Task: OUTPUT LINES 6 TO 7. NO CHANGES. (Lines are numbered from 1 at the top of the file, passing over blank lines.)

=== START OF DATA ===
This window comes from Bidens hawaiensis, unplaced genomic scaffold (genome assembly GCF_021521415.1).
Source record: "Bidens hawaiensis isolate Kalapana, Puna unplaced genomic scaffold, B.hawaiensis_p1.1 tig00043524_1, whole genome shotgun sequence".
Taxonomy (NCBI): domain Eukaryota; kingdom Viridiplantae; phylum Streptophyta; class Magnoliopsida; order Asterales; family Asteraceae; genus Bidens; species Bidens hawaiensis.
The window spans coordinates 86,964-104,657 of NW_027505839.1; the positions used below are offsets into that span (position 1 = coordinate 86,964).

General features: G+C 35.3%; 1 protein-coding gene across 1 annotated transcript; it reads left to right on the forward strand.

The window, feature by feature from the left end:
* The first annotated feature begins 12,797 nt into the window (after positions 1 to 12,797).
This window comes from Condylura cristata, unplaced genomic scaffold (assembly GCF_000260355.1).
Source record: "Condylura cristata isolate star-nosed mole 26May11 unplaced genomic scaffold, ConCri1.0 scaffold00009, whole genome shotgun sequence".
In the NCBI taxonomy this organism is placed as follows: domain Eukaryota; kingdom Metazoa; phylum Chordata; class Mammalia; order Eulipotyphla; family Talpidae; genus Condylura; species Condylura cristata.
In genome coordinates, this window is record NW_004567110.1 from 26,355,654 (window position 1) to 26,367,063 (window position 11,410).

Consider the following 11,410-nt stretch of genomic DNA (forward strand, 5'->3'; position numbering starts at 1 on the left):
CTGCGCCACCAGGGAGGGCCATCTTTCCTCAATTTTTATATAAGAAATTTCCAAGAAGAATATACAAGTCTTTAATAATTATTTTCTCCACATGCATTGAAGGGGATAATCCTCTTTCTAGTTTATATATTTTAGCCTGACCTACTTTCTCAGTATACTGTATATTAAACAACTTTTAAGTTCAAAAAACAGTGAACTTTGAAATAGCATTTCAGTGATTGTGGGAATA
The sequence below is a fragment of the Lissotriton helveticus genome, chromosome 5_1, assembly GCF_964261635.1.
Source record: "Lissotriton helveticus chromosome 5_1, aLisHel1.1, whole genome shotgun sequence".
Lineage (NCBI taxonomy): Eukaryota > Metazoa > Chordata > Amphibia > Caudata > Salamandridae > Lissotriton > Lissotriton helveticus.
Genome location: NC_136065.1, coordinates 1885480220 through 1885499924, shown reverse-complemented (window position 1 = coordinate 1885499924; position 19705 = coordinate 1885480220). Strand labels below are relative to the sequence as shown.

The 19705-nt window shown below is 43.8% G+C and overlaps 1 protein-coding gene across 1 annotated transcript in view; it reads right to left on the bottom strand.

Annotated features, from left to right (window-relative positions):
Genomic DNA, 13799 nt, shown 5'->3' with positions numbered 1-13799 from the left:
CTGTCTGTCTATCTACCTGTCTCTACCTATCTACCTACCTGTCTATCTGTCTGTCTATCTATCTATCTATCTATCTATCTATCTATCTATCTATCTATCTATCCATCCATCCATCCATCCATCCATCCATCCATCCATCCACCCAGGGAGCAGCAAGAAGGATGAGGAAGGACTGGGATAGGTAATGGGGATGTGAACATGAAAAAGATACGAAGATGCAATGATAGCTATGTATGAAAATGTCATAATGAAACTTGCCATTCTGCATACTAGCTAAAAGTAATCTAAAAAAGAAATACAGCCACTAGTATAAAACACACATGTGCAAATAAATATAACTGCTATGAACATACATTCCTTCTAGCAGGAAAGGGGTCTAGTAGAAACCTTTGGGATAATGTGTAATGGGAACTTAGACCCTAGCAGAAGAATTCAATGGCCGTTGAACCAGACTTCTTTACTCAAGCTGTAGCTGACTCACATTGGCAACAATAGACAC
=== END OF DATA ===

The window, feature by feature from the left end:
* The first annotated feature begins 12,797 nt into the window (after positions 1 to 12,797).